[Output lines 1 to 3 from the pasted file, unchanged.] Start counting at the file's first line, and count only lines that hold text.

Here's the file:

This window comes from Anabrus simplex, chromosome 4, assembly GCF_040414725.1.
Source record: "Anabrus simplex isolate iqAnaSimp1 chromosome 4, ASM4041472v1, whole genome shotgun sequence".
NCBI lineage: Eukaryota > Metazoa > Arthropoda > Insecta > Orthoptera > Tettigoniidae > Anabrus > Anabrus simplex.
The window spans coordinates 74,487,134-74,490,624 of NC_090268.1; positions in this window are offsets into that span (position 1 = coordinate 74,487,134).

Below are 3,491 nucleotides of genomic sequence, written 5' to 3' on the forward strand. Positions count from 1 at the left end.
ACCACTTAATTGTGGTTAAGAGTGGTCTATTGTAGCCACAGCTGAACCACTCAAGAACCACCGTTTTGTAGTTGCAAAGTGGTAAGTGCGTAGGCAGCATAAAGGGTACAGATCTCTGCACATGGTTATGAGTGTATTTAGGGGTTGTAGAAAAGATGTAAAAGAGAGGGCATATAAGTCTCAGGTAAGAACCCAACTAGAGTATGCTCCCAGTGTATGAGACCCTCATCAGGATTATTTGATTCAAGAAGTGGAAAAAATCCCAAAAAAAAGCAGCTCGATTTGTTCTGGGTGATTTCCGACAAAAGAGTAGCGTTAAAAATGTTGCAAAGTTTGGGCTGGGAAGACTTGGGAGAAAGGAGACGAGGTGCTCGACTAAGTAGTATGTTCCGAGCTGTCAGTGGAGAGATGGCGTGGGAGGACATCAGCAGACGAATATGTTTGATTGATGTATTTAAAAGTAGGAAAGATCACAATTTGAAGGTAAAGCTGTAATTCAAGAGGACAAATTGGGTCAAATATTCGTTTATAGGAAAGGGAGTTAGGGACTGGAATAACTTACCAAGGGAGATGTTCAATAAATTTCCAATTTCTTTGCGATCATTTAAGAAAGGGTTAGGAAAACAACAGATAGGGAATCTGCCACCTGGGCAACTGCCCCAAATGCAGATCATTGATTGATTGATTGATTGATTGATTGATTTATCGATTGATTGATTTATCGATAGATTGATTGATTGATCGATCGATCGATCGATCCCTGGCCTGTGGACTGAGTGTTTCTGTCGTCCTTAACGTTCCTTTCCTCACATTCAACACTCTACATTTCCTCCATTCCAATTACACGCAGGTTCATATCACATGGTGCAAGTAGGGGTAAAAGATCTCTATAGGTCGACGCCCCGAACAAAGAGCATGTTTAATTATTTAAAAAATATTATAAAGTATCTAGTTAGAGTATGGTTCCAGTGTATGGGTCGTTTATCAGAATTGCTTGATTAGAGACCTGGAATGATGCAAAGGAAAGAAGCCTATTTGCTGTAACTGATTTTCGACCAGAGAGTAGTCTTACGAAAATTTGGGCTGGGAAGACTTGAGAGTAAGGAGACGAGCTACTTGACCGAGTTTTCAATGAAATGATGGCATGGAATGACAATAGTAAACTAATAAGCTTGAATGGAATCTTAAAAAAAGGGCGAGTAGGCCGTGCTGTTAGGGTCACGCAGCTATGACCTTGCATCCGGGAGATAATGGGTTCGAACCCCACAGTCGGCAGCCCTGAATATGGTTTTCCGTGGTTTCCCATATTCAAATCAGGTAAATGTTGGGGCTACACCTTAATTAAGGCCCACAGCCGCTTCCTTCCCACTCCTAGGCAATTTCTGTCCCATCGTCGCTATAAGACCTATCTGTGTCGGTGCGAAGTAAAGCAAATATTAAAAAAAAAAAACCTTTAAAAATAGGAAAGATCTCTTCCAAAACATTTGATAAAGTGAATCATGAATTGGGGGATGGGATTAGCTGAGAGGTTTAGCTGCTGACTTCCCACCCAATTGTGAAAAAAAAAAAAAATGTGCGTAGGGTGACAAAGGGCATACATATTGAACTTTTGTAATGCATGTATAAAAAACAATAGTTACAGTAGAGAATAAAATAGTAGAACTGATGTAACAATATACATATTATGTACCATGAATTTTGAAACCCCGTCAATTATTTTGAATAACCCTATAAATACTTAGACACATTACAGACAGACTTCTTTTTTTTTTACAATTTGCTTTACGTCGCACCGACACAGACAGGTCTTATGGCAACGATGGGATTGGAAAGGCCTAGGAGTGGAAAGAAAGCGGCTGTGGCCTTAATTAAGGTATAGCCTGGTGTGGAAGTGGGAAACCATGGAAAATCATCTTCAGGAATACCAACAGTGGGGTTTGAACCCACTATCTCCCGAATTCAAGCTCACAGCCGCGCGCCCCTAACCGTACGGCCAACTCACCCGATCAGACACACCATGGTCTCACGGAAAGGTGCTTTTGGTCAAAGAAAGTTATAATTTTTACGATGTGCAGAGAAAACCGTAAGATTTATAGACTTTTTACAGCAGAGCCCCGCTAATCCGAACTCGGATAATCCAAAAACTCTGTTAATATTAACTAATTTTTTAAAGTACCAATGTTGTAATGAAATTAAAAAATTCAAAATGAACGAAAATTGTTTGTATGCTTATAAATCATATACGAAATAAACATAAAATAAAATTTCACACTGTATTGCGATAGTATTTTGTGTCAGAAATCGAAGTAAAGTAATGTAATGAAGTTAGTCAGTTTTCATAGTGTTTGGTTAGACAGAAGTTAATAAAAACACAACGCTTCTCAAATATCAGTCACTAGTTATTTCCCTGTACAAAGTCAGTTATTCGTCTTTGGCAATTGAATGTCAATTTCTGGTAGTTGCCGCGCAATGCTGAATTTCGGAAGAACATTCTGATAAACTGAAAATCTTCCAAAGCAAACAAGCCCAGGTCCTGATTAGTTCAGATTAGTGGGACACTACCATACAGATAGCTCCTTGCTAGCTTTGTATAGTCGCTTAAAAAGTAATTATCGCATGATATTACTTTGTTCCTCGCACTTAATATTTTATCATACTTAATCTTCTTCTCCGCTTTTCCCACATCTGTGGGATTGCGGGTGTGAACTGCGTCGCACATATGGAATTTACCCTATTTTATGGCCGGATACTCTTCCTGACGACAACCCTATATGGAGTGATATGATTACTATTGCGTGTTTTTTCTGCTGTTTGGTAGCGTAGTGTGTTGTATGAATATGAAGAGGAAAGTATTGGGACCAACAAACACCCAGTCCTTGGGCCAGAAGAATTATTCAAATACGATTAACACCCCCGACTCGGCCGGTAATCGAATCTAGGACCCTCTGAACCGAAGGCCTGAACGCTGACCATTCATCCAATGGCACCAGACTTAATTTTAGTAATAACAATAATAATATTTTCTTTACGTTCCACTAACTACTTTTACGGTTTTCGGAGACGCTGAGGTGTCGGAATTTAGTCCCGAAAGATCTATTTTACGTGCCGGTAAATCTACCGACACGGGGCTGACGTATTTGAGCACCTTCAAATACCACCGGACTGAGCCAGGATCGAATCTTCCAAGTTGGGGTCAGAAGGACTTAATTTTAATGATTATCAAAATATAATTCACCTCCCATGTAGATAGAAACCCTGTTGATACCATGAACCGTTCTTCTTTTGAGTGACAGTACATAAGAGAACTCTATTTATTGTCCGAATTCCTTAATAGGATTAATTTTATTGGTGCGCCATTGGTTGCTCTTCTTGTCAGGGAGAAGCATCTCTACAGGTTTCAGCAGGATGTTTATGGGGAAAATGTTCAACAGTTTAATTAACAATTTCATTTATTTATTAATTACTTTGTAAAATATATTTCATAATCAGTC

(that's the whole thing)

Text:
This window comes from Anabrus simplex, chromosome 4, assembly GCF_040414725.1.
Source record: "Anabrus simplex isolate iqAnaSimp1 chromosome 4, ASM4041472v1, whole genome shotgun sequence".
NCBI lineage: Eukaryota > Metazoa > Arthropoda > Insecta > Orthoptera > Tettigoniidae > Anabrus > Anabrus simplex.